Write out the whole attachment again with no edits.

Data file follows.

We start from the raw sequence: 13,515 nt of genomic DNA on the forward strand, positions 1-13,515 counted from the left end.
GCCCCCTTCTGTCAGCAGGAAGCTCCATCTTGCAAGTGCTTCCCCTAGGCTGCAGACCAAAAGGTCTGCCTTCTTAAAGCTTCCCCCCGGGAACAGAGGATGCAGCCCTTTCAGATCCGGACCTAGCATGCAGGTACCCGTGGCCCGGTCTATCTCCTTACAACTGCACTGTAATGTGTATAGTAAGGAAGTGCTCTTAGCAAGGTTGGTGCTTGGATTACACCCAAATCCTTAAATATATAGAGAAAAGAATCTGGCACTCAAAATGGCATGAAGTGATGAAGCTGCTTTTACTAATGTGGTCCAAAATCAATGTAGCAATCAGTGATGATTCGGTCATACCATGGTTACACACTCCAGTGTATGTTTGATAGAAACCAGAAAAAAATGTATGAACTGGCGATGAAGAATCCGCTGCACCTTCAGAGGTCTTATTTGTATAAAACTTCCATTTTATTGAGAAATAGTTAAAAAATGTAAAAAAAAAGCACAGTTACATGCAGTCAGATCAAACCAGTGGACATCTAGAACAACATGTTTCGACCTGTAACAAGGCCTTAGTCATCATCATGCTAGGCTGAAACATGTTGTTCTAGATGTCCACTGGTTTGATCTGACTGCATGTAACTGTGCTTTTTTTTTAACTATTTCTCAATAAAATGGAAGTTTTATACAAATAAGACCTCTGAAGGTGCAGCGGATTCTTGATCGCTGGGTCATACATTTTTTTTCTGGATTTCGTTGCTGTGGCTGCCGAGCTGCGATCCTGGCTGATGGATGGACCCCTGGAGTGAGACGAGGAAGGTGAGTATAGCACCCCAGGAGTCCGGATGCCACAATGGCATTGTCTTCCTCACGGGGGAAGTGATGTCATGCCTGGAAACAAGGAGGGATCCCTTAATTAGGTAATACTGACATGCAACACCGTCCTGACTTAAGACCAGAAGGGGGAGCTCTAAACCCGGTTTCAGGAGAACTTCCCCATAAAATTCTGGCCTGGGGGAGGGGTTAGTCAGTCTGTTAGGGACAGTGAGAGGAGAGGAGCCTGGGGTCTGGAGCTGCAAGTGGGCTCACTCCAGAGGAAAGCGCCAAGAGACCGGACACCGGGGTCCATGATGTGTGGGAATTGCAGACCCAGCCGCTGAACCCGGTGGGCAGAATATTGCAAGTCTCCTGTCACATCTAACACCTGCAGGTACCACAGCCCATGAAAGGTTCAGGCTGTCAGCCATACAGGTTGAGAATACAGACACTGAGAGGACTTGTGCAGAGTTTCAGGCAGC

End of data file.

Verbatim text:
We start from the raw sequence: 13,515 nt of genomic DNA on the forward strand, positions 1-13,515 counted from the left end.
GCCCCCTTCTGTCAGCAGGAAGCTCCATCTTGCAAGTGCTTCCCCTAGGCTGCAGACCAAAAGGTCTGCCTTCTTAAAGCTTCCCCCCGGGAACAGAGGATGCAGCCCTTTCAGATCCGGACCTAGCATGCAGGTACCCGTGGCCCGGTCTATCTCCTTACAACTGCACTGTAATGTGTATAGTAAGGAAGTGCTCTTAGCAAGGTTGGTGCTTGGATTACACCCAAATCCTTAAATATATAGAGAAAAGAATCTGGCACTCAAAATGGCATGAAGTGATGAAGCTGCTTTTACTAATGTGGTCCAAAATCAATGTAGCAATCAGTGATGATTCGGTCATACCATGGTTACACACTCCAGTGTATGTTTGATAGAAACCAGAAAAAAATGTATGAACTGGCGATGAAGAATCCGCTGCACCTTCAGAGGTCTTATTTGTATAAAACTTCCATTTTATTGAGAAATAGTTAAAAAATGTAAAAAAAAAGCACAGTTACATGCAGTCAGATCAAACCAGTGGACATCTAGAACAACATGTTTCGACCTGTAACAAGGCCTTAGTCATCATCATGCTAGGCTGAAACATGTTGTTCTAGATGTCCACTGGTTTGATCTGACTGCATGTAACTGTGCTTTTTTTTTAACTATTTCTCAATAAAATGGAAGTTTTATACAAATAAGACCTCTGAAGGTGCAGCGGATTCTTGATCGCTGGGTCATACATTTTTTTTCTGGATTTCGTTGCTGTGGCTGCCGAGCTGCGATCCTGGCTGATGGATGGACCCCTGGAGTGAGACGAGGAAGGTGAGTATAGCACCCCAGGAGTCCGGATGCCACAATGGCATTGTCTTCCTCACGGGGGAAGTGATGTCATGCCTGGAAACAAGGAGGGATCCCTTAATTAGGTAATACTGACATGCAACACCGTCCTGACTTAAGACCAGAAGGGGGAGCTCTAAACCCGGTTTCAGGAGAACTTCCCCATAAAATTCTGGCCTGGGGGAGGGGTTAGTCAGTCTGTTAGGGACAGTGAGAGGAGAGGAGCCTGGGGTCTGGAGCTGCAAGTGGGCTCACTCCAGAGGAAAGCGCCAAGAGACCGGACACCGGGGTCCATGATGTGTGGGAATTGCAGACCCAGCCGCTGAACCCGGTGGGCAGAATATTGCAAGTCTCCTGTCACATCTAACACCTGCAGGTACCACAGCCCATGAAAGGTTCAGGCTGTCAGCCATACAGGTTGAGAATACAGACACTGAGAGGACTTGTGCAGAGTTTCAGGCAGC